Thankfully, he still has a ferocious appetite and consumes every morsel of fish and squid offered to him, then looks around with his huge pleading eyes for more. He is now at his ideal release weight and we need to concentrate on maintaining his weight at between 160 – 165 kg to ensure that he has the best possible chance of making it back home.

We are collaborating with our partners both local and international regarding his release.

Until then, he will probably continue to laze around the pool loudly greeting staff as they arrive for work and then curiously watching their every move as they go about their duties.


1 June 2021

Dobby has left uShaka Sea World and is heading home.
Yesterday evening Dobby boarded a cargo ship heading for Cape Town and sailed out of Durban Harbour as the sun set. His time in rehabilitation was over and we believe he is now fully capable of making the 4000 kilometre journey home.
He will be lowered from the ship into the ocean on the continental shelf sometime tomorrow.
Before being enticed into the transport crate with fish (remember he was permanently hungry) he had been flipper tagged and undergone his mandatory pre-release health checks.
The animal health team, supported by the animal care staff, put Dobby under anaesthetic before performing ultrasounds, X-rays and taking both skin and blood samples for analysis. Other than his skin condition, which is a common ailment in elephant seals, he was found to be in perfect health. We are certain that in time his skin condition will improve, and he will complete his moult.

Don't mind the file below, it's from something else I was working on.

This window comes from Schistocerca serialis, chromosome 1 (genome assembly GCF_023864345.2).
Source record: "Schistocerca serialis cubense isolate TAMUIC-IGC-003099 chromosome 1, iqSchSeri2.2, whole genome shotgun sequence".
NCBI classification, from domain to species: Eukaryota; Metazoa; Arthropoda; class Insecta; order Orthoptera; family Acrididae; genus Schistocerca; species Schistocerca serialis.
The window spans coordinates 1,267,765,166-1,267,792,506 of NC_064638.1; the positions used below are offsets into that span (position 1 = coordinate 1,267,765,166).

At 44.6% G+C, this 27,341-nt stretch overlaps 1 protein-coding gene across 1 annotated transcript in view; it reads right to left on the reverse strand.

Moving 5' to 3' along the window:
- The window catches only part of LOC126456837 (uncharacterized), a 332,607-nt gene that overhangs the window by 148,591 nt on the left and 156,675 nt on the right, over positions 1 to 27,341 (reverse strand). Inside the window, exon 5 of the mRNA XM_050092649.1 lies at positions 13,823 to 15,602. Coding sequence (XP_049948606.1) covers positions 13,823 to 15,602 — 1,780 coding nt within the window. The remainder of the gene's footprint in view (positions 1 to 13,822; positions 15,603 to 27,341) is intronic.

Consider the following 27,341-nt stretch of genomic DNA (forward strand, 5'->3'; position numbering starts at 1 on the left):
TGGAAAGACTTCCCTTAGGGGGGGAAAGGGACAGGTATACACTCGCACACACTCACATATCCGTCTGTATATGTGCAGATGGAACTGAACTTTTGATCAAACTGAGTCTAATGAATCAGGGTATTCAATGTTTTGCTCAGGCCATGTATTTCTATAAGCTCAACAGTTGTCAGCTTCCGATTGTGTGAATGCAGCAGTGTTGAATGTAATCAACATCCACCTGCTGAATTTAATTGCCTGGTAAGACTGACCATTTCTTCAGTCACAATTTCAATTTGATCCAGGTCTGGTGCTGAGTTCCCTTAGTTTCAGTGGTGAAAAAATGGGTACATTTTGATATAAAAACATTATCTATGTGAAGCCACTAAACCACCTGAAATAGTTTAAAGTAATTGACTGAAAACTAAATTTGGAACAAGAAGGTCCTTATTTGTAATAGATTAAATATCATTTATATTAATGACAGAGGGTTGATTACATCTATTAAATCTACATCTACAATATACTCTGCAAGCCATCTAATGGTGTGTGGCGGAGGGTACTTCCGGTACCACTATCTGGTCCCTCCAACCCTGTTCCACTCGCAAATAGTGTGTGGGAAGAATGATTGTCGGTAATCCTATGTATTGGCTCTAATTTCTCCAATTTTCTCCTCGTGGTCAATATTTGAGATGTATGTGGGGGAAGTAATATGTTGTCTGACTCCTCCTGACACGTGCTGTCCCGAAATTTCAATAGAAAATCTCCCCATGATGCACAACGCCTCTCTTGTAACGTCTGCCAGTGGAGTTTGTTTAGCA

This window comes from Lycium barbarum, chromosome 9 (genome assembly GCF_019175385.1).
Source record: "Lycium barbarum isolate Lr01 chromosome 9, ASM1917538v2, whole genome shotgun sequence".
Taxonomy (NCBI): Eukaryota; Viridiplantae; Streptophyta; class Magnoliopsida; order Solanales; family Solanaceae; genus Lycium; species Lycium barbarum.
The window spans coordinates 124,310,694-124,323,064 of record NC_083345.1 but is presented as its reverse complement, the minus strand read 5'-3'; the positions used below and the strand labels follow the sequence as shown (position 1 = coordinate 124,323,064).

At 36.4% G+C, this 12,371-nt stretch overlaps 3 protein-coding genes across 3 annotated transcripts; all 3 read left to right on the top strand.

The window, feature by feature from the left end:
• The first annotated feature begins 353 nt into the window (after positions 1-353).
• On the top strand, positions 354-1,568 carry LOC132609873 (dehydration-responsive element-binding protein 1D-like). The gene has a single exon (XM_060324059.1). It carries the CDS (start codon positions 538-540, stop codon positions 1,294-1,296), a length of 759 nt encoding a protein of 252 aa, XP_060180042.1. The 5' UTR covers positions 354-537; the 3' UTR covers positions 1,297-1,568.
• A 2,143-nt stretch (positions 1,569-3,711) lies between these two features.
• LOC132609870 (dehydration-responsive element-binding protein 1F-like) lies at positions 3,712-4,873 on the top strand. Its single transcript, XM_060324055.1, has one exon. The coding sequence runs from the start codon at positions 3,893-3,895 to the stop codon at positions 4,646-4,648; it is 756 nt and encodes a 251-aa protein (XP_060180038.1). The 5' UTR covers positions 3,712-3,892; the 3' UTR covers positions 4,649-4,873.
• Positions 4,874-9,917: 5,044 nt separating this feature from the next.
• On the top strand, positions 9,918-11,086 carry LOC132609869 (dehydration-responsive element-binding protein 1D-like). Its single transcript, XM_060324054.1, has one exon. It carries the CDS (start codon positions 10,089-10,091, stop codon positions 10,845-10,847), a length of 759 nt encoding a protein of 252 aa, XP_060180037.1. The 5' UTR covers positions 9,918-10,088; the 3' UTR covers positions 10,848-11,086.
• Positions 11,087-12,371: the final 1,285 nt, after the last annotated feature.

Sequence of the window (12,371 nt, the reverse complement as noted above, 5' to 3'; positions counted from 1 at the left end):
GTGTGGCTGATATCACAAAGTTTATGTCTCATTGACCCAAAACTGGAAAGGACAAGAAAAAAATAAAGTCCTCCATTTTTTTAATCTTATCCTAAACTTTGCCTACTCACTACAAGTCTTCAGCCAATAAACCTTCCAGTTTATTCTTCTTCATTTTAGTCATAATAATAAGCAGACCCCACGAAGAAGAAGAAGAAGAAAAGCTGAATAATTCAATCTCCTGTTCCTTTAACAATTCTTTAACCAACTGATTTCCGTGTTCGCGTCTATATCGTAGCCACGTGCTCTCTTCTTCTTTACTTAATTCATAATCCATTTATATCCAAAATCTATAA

Seal Behaviourists Bilal Limbada and Melissa Verschoor are accompanying Dobby on the vessel to ensure that his ship release goes smoothly.
“I am feeling both sad and incredibly happy at the same time”, said Lead Behaviourist Hayley Tennent”. It has been a privilege and an absolute pleasure caring for Dobby who burrowed deeper and deeper into lives and souls over the past few months. We will miss him and at the same time we are all so happy for him. He has done well and we are comforted knowing that he will soon be back in the ocean heading homewards” said Hayley.
We will hopefully receive information on his ship release tomorrow which we will share on our social media platforms. Until then – we are holding thumbs that all goes well.

8 June 2021

After 3 days at sea Dobby was successfully released into the Agulhas current at around 9am on Friday 4th June.  His transport crate was lowered down the stern of the M/V Golden Karoo vessel.

Once it reached the surface of the ocean, the gate was lifted and Dobby wasted no time in diving into the ocean  He reappeared a few seconds later about 100 meters from the ship and then headed off at great speed.